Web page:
The Mathe Group’s tyre recycling plant at Hammarsdale has quickly increased capacity to 150 000 used truck tyres per year and intends going past 200 000 soon. A quarter of the rubber crumb product goes to Van Dyck Floors. Other applications include modified bitumen and as a component of artificial grass.

Toyota South Africa and Bell Equipment are manufacturing giants. Between the Toyota plant at Prospecton south of Durban and the Richards Bay facility of heavy-equipment manufacturer Bell Equipment, upwards of 11 000 people are employed. Both companies are market leaders.

Bell is in the process of transferring production of its current truck range to its factory in Germany, which will double in size to accommodate the growing demand for trucks in Europe and America. The shift will not affect employment levels at the Richards Bay site because Bell will start assembling Kamaz heavy-duty trucks in 2019 for the African market. Kamaz (pictured), a Russian brand that has won 14 Dakar rallies, is known for its reliability in tough conditions. Bell’s intention is to increase the percentage of local components over time.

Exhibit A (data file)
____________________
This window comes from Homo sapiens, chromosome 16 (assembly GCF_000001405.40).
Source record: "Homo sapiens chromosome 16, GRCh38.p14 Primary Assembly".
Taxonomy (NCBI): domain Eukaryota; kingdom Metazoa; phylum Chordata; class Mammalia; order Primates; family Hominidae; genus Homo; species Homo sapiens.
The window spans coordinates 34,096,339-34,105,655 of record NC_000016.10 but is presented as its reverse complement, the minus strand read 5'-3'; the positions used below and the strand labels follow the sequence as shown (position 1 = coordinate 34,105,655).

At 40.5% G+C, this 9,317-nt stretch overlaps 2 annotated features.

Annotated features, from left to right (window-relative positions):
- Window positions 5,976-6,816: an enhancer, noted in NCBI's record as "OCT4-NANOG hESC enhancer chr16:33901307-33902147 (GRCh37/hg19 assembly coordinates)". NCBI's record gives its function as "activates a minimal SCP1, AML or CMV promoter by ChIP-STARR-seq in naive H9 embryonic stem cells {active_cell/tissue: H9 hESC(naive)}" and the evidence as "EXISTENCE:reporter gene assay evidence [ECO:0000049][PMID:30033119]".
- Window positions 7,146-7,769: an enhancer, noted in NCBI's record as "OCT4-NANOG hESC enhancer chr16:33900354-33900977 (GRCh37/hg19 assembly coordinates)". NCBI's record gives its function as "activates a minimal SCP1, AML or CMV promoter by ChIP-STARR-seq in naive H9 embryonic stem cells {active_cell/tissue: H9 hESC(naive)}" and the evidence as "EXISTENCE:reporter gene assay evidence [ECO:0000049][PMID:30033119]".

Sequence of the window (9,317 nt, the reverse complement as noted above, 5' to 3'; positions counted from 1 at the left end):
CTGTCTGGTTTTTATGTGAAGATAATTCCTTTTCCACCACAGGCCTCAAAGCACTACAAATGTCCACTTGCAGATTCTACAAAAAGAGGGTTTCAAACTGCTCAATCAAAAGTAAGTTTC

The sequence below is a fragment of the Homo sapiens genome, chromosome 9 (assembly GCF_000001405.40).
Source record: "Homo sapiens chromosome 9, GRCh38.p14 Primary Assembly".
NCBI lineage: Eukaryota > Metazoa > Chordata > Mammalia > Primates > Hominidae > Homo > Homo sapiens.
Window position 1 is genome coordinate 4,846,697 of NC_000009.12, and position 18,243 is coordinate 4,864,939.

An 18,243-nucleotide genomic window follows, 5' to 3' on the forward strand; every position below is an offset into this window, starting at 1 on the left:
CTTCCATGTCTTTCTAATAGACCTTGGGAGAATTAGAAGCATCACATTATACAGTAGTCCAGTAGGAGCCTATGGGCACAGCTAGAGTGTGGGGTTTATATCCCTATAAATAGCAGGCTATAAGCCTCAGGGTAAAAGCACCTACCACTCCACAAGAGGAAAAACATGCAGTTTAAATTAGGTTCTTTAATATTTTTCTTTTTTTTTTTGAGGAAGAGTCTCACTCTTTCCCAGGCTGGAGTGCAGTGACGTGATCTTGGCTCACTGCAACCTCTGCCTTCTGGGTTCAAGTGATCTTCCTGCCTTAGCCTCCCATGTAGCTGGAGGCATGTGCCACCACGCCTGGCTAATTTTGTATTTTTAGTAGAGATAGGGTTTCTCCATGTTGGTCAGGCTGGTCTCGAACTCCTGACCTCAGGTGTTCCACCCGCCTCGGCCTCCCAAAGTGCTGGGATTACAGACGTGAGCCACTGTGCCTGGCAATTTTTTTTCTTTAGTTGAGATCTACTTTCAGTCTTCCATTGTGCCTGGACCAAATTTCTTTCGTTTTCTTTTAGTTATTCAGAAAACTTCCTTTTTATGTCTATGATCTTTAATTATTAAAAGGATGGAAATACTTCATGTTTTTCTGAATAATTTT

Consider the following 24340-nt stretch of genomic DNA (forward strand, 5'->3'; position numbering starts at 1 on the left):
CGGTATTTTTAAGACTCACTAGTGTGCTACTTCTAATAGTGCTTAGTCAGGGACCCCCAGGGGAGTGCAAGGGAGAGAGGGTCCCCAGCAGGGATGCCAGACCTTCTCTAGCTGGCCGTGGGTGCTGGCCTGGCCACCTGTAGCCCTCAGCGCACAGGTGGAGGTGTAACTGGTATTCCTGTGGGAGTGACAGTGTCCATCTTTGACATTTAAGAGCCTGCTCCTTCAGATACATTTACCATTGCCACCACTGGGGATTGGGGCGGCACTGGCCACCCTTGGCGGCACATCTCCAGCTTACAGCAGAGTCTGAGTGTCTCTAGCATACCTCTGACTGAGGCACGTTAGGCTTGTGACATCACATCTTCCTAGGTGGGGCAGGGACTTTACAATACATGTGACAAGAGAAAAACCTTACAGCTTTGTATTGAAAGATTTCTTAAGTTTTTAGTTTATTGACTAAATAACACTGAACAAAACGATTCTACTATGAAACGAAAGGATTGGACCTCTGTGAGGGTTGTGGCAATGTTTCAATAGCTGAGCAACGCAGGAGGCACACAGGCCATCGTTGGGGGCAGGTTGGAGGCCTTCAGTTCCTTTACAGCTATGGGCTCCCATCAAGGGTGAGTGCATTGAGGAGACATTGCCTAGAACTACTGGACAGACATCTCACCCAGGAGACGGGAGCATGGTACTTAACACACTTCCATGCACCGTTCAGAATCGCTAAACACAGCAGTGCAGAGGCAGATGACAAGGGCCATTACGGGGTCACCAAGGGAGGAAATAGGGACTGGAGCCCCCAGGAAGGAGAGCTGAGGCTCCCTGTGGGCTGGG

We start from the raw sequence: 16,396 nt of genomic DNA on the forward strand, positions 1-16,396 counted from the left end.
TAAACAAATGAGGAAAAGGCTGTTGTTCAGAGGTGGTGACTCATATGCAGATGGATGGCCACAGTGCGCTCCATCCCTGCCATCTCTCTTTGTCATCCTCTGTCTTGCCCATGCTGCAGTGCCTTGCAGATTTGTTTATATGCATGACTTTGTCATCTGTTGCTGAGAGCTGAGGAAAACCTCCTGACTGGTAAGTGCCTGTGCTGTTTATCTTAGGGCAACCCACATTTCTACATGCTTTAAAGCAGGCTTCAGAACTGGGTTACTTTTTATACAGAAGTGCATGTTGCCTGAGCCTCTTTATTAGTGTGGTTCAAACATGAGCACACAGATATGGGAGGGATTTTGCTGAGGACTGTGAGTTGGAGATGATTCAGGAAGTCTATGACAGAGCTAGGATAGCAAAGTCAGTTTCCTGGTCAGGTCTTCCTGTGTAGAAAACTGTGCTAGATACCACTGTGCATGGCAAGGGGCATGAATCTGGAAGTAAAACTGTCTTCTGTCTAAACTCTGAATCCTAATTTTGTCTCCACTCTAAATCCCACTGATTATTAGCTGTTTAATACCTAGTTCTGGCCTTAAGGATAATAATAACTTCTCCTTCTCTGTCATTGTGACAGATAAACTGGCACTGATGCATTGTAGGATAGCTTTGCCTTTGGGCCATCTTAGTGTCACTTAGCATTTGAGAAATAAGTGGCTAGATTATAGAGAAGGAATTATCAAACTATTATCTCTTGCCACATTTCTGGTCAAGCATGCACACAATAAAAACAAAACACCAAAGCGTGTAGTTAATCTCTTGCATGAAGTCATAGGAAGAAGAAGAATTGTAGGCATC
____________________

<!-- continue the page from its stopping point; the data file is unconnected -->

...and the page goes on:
Bell is best known for its heavy equipment which is primarily used in the mining and construction sectors. The listed company reported a 6% rise in revenue for the six months to June 2018, an amount of R3.7-billion.

Toyota recently invested a further R6.1-billion into its already very large plant at Prospecton. The company regularly sells about a quarter of the vehicles sold in South Africa, and accounts for the same proportion of export volumes. The Corolla car, the Hilux bakkie and the Fortuner SUV are manufactured at the plant.

Powerstar, a Chinese state-owned brand, assembles trucks in Pietermaritzburg on a site formerly used by Super Group. The companies that make Powerstar in Asia are the China North Vehicle Corporation (Norinco Motors) and BEIBEN, who produce about 60 000 heavy-duty commercial duty vehicles every year at their plant in Inner Mongolia.

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Its best to explore all financing options in KwaZulu-Natal, contact Cape Town Capital to find out what loan your business qualifies for.